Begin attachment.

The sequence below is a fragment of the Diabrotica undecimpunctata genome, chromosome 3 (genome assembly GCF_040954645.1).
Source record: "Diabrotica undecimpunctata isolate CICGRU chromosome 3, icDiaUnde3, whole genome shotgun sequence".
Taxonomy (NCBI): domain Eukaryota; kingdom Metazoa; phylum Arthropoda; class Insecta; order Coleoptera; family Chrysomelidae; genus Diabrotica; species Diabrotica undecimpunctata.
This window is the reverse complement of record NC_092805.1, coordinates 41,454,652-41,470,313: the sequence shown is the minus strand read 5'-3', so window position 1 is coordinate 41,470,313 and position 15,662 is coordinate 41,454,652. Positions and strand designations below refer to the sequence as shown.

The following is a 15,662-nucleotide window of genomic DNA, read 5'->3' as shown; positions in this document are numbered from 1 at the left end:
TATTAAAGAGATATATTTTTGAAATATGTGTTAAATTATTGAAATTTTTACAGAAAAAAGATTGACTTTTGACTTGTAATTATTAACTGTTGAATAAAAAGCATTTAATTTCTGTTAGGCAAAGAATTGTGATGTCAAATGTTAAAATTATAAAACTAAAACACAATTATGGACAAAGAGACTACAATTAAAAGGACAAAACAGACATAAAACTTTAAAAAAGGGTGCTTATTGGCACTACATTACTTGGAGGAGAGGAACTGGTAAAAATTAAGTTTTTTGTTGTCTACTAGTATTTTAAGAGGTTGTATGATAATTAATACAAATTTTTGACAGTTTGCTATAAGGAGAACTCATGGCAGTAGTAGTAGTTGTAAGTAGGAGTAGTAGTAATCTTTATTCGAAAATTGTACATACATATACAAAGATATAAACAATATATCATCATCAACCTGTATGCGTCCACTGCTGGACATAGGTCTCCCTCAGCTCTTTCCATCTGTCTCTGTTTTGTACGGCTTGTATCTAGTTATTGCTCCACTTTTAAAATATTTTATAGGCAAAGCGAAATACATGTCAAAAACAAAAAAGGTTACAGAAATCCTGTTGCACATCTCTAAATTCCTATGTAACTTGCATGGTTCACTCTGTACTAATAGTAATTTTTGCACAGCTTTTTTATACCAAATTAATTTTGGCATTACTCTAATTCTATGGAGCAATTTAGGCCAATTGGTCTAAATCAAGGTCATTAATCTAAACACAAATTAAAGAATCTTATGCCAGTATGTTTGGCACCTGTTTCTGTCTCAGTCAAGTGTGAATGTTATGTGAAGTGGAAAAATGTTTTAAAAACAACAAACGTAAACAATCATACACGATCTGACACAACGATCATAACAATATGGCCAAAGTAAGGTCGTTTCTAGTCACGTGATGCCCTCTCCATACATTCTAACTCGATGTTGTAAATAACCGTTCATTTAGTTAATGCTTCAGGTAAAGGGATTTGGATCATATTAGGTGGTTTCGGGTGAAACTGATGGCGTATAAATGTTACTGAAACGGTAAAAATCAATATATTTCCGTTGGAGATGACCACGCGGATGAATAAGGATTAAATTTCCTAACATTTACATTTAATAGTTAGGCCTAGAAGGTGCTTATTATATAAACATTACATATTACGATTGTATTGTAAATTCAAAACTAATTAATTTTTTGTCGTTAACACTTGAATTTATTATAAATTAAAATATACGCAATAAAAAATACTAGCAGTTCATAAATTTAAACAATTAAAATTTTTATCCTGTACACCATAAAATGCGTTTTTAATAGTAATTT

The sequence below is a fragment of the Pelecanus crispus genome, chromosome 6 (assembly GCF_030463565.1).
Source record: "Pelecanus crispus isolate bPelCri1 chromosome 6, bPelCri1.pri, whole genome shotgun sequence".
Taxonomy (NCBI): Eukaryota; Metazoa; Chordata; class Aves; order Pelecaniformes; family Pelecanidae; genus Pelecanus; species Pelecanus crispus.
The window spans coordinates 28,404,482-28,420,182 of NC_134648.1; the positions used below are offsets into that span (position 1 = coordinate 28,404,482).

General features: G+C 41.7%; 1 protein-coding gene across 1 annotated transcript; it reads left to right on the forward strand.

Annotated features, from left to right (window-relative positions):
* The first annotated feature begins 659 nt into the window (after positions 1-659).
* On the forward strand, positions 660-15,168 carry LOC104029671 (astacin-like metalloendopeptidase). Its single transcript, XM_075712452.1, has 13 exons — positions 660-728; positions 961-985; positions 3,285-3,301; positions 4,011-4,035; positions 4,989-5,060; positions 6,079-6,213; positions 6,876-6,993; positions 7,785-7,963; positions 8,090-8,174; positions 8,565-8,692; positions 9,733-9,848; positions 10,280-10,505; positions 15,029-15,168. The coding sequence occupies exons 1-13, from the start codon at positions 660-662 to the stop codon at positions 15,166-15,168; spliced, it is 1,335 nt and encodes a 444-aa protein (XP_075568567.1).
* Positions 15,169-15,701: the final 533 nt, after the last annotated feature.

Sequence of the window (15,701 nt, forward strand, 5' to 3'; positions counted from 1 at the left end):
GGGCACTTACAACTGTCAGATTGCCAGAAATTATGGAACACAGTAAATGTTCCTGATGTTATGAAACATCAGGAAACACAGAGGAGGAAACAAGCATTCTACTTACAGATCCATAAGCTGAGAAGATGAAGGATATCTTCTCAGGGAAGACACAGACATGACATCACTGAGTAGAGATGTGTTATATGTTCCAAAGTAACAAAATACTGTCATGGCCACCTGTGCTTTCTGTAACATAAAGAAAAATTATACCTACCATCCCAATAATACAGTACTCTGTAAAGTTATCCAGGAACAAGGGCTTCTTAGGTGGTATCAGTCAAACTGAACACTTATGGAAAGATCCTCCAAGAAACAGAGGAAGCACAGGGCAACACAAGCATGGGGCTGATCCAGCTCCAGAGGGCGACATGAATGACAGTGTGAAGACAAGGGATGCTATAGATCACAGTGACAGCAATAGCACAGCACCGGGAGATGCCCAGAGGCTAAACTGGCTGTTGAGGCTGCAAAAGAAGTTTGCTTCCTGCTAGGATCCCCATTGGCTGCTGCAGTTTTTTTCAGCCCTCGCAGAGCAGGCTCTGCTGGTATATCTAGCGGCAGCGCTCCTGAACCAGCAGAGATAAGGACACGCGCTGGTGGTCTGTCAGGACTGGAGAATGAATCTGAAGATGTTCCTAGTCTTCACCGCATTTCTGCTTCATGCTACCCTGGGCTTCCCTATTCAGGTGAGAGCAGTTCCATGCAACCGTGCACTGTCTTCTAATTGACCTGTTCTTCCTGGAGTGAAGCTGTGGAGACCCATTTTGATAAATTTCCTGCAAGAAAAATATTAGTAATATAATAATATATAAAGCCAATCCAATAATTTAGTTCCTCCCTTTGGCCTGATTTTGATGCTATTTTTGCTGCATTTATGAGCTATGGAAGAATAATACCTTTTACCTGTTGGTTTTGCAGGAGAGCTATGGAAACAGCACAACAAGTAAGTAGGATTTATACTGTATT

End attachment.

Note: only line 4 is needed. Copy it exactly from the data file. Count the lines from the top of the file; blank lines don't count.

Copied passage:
This window is the reverse complement of record NC_092805.1, coordinates 41,454,652-41,470,313: the sequence shown is the minus strand read 5'-3', so window position 1 is coordinate 41,470,313 and position 15,662 is coordinate 41,454,652. Positions and strand designations below refer to the sequence as shown.